Collingwood young gun Marley Williams has avoided an immediate jail term after being convicted for breaking a man’s jaw with a single punch outside a nightclub.
After Williams was given a 12 month suspended jail term on Tuesday, Collingwood said the defender will return to train with the club as soon as possible and come back through the Magpies’ reserves team in the VFL.
Williams, 20, was found guilty of grievous bodily harm following a four-day trial at Albany District Court in February.
West Australian District Court Judge Julie Anne Wager on Tuesday said the assault was at the lower end of the scale of GBH offences.
She also imposed a lifetime restraining order, preventing him from having any contact with 29-year-old Matthew Robertson, who he assaulted outside Albany’s Studio 146 nightclub on December 27, 2012.
Williams had told the trial he had been provoked, while defence lawyer Tom Percy said the punch was not premeditated, which Judge Wager accepted.
“Had you been sober, had you been more mature, you would have let the matter drop,” she said.
“But for the aggression shown to you earlier, you would not have been involved in this matter.”
The punch was “very forceful” but the victim had not been left with any long lasting effects of his injuries, Judge Wager said.
She also accepted Mr Percy’s submission that Williams had already endured a punishment with extensive media coverage of the case, which would not have attracted so much publicity if the accused was not a sportsman.
And she accepted a description of his character by Collingwood director of football Rodney Eade, who said Williams’ behaviour outside the nightclub was out of character.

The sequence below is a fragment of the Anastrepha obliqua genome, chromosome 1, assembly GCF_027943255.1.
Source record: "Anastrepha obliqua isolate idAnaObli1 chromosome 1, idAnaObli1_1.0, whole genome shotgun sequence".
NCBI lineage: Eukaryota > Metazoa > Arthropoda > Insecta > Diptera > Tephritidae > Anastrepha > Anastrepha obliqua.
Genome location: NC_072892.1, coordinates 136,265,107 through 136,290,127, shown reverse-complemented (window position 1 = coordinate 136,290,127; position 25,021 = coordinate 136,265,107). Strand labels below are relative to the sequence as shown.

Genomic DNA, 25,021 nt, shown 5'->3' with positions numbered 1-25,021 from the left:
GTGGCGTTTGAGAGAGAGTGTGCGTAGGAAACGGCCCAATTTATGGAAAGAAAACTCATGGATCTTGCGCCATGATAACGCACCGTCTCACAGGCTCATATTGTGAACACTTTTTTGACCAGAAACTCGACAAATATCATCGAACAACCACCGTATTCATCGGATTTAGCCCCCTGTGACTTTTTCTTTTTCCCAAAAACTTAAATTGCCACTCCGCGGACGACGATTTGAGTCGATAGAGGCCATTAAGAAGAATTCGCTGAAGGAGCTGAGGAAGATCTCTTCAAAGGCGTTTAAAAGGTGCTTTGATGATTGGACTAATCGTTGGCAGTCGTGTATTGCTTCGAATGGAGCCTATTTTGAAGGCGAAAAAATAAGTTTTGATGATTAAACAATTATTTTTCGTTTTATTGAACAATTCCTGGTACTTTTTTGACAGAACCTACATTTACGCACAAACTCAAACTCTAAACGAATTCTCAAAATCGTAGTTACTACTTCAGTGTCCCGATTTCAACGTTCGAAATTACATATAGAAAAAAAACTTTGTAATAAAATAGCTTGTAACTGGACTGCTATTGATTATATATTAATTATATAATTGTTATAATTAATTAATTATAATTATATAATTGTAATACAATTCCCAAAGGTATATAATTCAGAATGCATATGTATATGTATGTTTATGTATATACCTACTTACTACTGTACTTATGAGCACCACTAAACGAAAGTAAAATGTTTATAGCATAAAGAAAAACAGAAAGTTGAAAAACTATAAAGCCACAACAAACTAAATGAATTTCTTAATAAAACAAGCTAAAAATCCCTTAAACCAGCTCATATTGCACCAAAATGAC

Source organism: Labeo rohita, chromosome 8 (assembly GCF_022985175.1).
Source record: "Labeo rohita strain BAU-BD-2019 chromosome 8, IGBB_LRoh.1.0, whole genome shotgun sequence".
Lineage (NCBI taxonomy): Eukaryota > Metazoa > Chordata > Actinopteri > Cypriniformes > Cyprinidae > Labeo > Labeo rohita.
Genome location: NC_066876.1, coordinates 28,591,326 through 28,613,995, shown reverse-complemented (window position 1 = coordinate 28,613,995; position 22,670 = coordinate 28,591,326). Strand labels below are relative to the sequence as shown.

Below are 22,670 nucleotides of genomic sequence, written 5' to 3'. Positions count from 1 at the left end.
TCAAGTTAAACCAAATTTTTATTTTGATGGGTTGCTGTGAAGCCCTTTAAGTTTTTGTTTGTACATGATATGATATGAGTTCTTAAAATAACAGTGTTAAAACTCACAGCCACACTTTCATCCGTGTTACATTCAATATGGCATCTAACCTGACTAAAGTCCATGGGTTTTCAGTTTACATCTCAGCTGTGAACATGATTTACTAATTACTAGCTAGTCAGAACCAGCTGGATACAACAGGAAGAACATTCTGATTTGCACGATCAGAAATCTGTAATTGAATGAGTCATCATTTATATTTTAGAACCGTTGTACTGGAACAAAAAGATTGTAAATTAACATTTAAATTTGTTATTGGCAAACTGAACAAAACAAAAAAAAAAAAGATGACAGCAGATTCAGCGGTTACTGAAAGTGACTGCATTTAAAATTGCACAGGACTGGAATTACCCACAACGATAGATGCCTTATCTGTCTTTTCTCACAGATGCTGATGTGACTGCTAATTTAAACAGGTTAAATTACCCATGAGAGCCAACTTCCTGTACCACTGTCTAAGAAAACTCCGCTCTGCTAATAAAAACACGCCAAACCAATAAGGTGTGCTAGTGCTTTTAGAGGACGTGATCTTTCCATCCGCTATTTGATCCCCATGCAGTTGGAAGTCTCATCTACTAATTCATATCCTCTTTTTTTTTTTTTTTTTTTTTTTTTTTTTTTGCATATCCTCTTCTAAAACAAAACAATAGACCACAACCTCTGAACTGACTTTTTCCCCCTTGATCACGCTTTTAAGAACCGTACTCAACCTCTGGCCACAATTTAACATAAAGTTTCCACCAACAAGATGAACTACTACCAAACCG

Eade said he was a very professional and focused footballer who was held in high regard by his peers, and continued to do community service after the club ordered him to spend 10 weeks assisting the Salvation Army.
Judge Wager said she accepted Williams had worked hard to address the issues that had led to the assault.
Collingwood chief executive Gary Pert told reporters outside court that the club’s support for Williams had never wavered.
Mr Pert said Williams was relieved and sorry for the stress the case had caused to his family and friends, and the victim.
“He just wants the opportunity now to get on with life and be a better person,” he said.
“He will be returning to Melbourne and continuing his training as soon as he is physically and emotionally ready, signed off by doctors and coaches. He’ll be playing with our VFL team and then will be available to play in the AFL.”
Williams submitted during the trial that the violence began when three men, including Mr Robertson, verbally abused and assaulted him in the venue’s toilets.
He told police: “I wasn’t going to let them feel like they got the better of me”.
But in court, he denied he had been angry and out for revenge when he went outside and again encountered the men.
Prosecutors argued Williams was acting out of vengeance when he swung the left-handed punch, which fractured Mr Robertson’s jaw in two places, requiring surgery.
Williams said he had acted in self defence, describing the assault as a reflex punch intended to warn the men to “back off”.
Mr Percy said on Tuesday that Williams’ response to the men’s unprovoked attack was “reactive and instinctive” but excessive, although he had chosen to use his non-preferred hand.